Where the softening real estate market does come into play with public equity prices for senior care stocks, however, is when the property values start to come down, and those same intellectually challenged investors begin to realize that while cash flow is king, $250,000 per unit is for a very select group of assets for a very select group of buyers in this market, not to mention lenders.
While we “know” that seniors housing property values have come down since last summer, because cap rates have increased by 50 to 150 basis points (take your pick), no one is really sure what exactly that means. But investors have figured out that without the debt markets, specifically securitized debt, and with debt that is available coming at a higher cost with more equity required, premium pricing is gone with the wind, so to speak. How this will impact the TIC market for seniors housing properties, which has grown substantially in recent years, is anyone’s guess, but it can’t be positive.
Third, some cold reality is coming back into the market. While most lenders now want to underwrite on hard numbers, not pro formas midway through the next president’s first term, investors are also joining the bandwagon and want to see the results now. Paying for future results can be fine, and is common, but high price/earnings multiples on earnings forecasts which may become more dubious as the uncertainties in 2008 unfold are getting questioned. And while it is true that it is cash flow that counts, investors, even those intellectually challenged ones, do like to see GAAP earnings, especially when they have to explain to their clients why they invested in your stock which just dropped by 40% in value. In the long run, this will be good for the seniors housing and care industry, but in the short term it will be quite painful.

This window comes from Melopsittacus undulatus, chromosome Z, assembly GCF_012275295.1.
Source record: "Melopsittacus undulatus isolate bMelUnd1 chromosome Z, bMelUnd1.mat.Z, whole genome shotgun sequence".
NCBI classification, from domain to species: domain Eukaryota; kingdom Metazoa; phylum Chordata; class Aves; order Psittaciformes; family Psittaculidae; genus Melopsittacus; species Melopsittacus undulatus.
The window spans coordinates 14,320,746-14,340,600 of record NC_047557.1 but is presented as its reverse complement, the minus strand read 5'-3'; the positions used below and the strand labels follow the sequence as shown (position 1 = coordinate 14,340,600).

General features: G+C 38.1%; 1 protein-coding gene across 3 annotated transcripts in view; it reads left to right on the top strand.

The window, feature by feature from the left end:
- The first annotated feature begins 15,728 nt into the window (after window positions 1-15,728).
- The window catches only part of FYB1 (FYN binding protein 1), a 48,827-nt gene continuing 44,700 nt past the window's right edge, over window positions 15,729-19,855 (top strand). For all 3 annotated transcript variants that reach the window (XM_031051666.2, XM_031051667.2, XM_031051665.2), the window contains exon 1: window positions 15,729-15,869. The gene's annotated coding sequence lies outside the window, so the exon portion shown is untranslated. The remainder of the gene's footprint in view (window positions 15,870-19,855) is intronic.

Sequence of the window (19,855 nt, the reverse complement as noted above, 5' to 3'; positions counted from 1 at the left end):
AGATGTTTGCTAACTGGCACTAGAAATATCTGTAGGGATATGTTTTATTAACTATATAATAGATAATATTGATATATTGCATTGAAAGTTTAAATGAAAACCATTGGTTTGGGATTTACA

As we stated after the mid-summer market meltdown, the state of seniors housing remains quite good. That being said, if the economy continues to deteriorate, it is questionable how much longer those 5% to 8% rate increases can be pushed onto residents, especially if new development begins to pick up steam. While that seems unlikely in the current environment, despite the interpretation of some recent statistics, with investment portfolios sagging and housing prices dropping, the customer base will be watching their wallets a bit more carefully this year. And that will mean cost control will be the key this year, not to mention occupancy levels.
Senior care public equity prices may seem low right now, but there is a better than even chance that they will head lower in the first half of this year. It will really have nothing to do with the companies’ financial performance and everything to do with investor sentiment in general, which is growing more negative by the day. At some point, a little bell will go off that says “too cheap,” but trying to time that is difficult, as always. While the opportunities will not be as dramatic as they were four years ago, bargains will be had, money will be made and private equity will return…at some point.